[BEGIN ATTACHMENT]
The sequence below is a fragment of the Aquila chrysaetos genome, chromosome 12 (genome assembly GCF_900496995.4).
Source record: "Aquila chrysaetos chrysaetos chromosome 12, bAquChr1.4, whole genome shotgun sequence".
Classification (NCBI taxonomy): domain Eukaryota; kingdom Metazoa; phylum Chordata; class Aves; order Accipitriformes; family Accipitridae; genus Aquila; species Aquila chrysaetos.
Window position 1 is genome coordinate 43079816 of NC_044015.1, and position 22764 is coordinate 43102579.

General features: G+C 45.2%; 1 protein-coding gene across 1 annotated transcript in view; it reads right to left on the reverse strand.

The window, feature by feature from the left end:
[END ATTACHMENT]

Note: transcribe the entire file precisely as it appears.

The sequence below is a fragment of the Aquila chrysaetos genome, chromosome 12 (genome assembly GCF_900496995.4).
Source record: "Aquila chrysaetos chrysaetos chromosome 12, bAquChr1.4, whole genome shotgun sequence".
Classification (NCBI taxonomy): domain Eukaryota; kingdom Metazoa; phylum Chordata; class Aves; order Accipitriformes; family Accipitridae; genus Aquila; species Aquila chrysaetos.
Window position 1 is genome coordinate 43079816 of NC_044015.1, and position 22764 is coordinate 43102579.

General features: G+C 45.2%; 1 protein-coding gene across 1 annotated transcript in view; it reads right to left on the reverse strand.

The window, feature by feature from the left end: